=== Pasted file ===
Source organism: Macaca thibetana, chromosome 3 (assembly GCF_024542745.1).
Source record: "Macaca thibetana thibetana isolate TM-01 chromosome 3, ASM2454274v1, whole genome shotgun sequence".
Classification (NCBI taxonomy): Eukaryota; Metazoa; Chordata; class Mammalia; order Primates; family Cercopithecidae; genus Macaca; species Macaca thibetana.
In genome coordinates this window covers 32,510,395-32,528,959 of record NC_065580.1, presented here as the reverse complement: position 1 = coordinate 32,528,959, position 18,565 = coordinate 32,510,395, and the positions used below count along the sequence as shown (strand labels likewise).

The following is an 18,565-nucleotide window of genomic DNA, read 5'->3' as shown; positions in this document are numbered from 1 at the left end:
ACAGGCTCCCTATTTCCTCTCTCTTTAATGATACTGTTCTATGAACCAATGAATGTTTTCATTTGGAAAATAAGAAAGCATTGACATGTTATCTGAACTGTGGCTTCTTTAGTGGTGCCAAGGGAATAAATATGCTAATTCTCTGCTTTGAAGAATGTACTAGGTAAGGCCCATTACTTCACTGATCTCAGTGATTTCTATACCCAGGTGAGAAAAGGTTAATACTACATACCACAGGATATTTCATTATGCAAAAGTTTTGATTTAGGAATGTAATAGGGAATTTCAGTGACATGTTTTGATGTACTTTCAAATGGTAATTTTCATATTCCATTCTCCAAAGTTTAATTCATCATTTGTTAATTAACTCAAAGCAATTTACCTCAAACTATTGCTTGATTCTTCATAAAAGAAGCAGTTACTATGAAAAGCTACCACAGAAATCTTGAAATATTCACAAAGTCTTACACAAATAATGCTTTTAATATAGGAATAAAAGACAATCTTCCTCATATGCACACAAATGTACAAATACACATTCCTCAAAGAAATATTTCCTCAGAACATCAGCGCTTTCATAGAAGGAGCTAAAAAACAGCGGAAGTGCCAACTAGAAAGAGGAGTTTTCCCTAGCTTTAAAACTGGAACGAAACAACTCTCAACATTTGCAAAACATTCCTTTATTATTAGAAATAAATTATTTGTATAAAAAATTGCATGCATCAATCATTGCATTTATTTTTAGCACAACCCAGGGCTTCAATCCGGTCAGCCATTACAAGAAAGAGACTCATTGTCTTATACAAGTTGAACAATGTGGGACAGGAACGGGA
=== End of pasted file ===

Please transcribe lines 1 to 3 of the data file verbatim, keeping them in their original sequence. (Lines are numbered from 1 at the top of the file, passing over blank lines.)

Source organism: Macaca thibetana, chromosome 3 (assembly GCF_024542745.1).
Source record: "Macaca thibetana thibetana isolate TM-01 chromosome 3, ASM2454274v1, whole genome shotgun sequence".
Classification (NCBI taxonomy): Eukaryota; Metazoa; Chordata; class Mammalia; order Primates; family Cercopithecidae; genus Macaca; species Macaca thibetana.